It took guts for me to get on a motor bike in the back streets of newcastle (my home town in Australia) so the thought of hitting the streets of Ha noi was slightly intimidating for me, to say the least – but then you see all these stylish and dainty vietnamese women taking on the traffic looking like they are on a yacht cruising along. So after a little practice in the countryside and being told I could start in second or third gear no problems, I slowly put on the throttle and headed off along the road to the centre of Hanoi. Of course I wasn’t alone, it wouldn’t be right to ride in Hanoi alone when some people are carrying three or four passengers. I had my friend Trang behind me and she had my camera pack on so I had lots of precious cargo.
I kept my head looking forward, occasionally glancing in my mirror – no one checks their blindspot here, it’s assumed the drivers in your blindspot have a sixth sense that you are going to pull out in front of them and they will know how to swerve in such a way that other vehicles will move out of their way – I guess it’s just a series of waves of people getting out of each others way. The best thing is, it is not competitive and it’s not fast. I felt like I could take it easy and just keep my eye out for vehicles approaching from my periphery and slow down or swerve as needed. I managed to stop and start without stalling (I think these bikes don’t stall too easily) and I learnt that you don’t wait til the light goes green. There is a countdown for the end of the red light – you hear the engines rev from about 10 seconds to go, and they are off at about 6. This is if you stop for red lights. I slowed down for one light and trang told me to keep going – it’s just one of those lights where no one is coming from the side street anyway so there’s no reason to stop – kinda like the way many cyclists approach traffic lights. I managed to turn right and left without too many dramas – I did need to come to an abrupt holt momentarily as I was squeezed between traffic coming directly from my right and a lady on a scooter swerving around me.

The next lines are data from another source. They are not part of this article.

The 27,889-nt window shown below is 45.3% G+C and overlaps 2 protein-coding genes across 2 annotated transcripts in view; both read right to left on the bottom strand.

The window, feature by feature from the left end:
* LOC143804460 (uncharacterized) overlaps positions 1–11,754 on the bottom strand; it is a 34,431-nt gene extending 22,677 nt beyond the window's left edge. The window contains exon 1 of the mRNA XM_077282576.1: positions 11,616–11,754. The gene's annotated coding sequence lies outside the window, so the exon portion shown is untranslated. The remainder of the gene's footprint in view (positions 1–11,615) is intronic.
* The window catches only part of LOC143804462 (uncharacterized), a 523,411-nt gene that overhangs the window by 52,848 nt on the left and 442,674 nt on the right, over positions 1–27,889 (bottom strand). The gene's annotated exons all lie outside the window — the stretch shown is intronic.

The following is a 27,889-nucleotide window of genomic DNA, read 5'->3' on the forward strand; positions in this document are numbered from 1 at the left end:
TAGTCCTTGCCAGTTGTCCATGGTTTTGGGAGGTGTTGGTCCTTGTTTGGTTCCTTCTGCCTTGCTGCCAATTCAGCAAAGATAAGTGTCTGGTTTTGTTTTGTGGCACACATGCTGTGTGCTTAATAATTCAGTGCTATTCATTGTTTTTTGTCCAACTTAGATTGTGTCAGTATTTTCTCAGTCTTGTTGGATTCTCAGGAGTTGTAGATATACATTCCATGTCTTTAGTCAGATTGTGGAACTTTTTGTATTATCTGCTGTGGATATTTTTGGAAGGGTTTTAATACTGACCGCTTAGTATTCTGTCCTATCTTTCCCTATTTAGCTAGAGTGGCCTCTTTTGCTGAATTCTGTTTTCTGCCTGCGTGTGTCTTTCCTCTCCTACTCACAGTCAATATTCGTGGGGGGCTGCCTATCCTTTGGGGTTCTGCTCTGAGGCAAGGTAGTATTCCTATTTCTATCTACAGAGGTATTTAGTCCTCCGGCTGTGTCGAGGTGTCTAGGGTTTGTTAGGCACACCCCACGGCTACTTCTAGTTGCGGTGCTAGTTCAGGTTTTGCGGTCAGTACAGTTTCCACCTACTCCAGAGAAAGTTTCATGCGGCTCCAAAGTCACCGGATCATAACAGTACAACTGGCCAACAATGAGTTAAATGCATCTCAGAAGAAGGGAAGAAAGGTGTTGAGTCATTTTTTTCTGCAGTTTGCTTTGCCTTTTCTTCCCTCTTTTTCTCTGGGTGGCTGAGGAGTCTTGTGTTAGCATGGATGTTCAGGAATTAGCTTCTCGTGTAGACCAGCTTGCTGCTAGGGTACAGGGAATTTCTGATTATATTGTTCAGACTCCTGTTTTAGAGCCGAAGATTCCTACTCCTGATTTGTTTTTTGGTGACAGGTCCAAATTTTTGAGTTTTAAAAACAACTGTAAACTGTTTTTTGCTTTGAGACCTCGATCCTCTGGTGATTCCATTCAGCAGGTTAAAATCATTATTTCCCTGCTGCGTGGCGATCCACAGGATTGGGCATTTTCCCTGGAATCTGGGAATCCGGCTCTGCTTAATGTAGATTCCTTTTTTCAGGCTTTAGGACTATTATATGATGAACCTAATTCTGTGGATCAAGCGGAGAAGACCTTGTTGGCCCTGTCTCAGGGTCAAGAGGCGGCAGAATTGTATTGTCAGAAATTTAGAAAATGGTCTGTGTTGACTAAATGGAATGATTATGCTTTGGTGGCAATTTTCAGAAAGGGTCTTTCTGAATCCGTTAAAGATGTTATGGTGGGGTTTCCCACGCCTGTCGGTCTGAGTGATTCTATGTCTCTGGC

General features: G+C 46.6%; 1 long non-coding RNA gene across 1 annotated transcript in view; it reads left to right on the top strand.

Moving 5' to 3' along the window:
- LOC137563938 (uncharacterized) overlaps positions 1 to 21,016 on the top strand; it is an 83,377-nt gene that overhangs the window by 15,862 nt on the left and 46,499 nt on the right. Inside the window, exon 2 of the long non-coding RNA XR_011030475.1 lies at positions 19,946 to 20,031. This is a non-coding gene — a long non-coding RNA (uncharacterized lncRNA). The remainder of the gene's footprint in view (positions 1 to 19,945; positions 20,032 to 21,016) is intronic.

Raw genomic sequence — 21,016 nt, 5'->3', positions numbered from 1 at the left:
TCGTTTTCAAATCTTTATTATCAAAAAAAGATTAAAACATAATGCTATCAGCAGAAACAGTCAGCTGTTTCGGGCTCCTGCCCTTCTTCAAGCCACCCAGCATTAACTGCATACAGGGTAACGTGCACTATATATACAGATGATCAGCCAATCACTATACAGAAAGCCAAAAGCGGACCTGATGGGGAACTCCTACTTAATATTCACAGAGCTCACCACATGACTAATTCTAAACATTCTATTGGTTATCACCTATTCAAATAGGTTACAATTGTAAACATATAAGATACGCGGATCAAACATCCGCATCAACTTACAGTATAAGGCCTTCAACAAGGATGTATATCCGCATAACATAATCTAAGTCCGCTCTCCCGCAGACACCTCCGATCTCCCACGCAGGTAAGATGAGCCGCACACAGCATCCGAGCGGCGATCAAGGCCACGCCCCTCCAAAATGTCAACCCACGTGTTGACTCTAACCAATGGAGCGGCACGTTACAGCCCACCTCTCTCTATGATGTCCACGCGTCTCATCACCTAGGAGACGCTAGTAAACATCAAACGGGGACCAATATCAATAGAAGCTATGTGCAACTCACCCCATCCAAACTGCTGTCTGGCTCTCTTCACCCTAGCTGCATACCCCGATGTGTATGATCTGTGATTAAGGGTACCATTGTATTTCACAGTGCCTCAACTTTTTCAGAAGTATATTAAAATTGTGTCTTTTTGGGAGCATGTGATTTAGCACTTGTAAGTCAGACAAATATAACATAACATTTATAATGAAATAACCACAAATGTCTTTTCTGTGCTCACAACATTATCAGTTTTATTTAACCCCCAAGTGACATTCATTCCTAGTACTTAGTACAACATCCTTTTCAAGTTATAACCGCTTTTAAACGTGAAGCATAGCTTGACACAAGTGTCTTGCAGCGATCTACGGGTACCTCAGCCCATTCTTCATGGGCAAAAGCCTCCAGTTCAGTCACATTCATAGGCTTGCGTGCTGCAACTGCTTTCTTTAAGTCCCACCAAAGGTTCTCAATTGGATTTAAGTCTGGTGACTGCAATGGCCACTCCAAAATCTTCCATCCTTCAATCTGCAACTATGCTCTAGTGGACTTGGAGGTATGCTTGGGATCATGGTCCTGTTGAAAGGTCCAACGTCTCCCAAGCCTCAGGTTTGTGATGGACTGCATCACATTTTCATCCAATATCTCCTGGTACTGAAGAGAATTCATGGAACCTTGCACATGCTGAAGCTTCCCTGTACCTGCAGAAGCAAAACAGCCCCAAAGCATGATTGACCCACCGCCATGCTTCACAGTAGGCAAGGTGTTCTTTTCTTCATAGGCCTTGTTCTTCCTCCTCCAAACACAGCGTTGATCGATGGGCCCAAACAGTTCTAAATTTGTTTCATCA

I was a little bit frazzled by the experience but I definitely had moments of peace and moments of fun while we were going along. I had unfortunately lost my sunglasses – they fell out of my bag the day before while I was on the back of a motor bike and it was like watching them being trampled by a stampede – although my driver nearly did a quick and fearless u-turn into oncoming traffic before I convinced her it wasn’t worth it. Most people in hanoi don’t wear glasses and I can’t work out why – the glare and the dust are pretty full on. I had to wipe my eyes a few times.
I enjoy looking around at the other motor bike riders. There is something about them that just makes them so awesome – it might be their laidback almost elegant look while they are surrounded by millions of bikes, or it could be the fact that high heels and glamourous skirts sit comfortable next to engines and exhaust pipes. After a few more times riding I might try to be a bit more glamourous but for now I’m happy to have made it safely.
I was a bit worried about you riding a motorbike in Hanoi. Good to hear you are safe and well. Love mumxxxxxx